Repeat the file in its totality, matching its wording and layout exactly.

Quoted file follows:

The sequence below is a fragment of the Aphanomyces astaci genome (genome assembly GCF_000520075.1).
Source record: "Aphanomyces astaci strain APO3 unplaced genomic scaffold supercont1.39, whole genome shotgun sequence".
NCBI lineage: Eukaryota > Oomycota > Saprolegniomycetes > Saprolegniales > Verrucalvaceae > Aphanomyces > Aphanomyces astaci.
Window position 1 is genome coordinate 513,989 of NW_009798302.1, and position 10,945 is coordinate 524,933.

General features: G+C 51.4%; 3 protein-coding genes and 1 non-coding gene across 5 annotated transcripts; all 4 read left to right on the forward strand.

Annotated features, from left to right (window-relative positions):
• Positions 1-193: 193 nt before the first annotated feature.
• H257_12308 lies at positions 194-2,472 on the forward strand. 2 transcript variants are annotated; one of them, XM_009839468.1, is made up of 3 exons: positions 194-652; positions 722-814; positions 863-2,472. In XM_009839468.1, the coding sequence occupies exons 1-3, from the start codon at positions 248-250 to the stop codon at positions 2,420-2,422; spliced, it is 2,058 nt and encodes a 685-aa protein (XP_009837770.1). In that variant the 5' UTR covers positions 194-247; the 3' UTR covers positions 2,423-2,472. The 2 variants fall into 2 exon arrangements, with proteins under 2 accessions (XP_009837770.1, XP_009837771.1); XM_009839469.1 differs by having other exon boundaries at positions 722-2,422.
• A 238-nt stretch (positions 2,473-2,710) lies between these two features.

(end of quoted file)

The sequence below is a fragment of the Aphanomyces astaci genome (genome assembly GCF_000520075.1).
Source record: "Aphanomyces astaci strain APO3 unplaced genomic scaffold supercont1.39, whole genome shotgun sequence".
NCBI lineage: Eukaryota > Oomycota > Saprolegniomycetes > Saprolegniales > Verrucalvaceae > Aphanomyces > Aphanomyces astaci.
Window position 1 is genome coordinate 513,989 of NW_009798302.1, and position 10,945 is coordinate 524,933.

General features: G+C 51.4%; 3 protein-coding genes and 1 non-coding gene across 5 annotated transcripts; all 4 read left to right on the forward strand.

Annotated features, from left to right (window-relative positions):
• Positions 1-193: 193 nt before the first annotated feature.
• H257_12308 lies at positions 194-2,472 on the forward strand. 2 transcript variants are annotated; one of them, XM_009839468.1, is made up of 3 exons: positions 194-652; positions 722-814; positions 863-2,472. In XM_009839468.1, the coding sequence occupies exons 1-3, from the start codon at positions 248-250 to the stop codon at positions 2,420-2,422; spliced, it is 2,058 nt and encodes a 685-aa protein (XP_009837770.1). In that variant the 5' UTR covers positions 194-247; the 3' UTR covers positions 2,423-2,472. The 2 variants fall into 2 exon arrangements, with proteins under 2 accessions (XP_009837770.1, XP_009837771.1); XM_009839469.1 differs by having other exon boundaries at positions 722-2,422.
• A 238-nt stretch (positions 2,473-2,710) lies between these two features.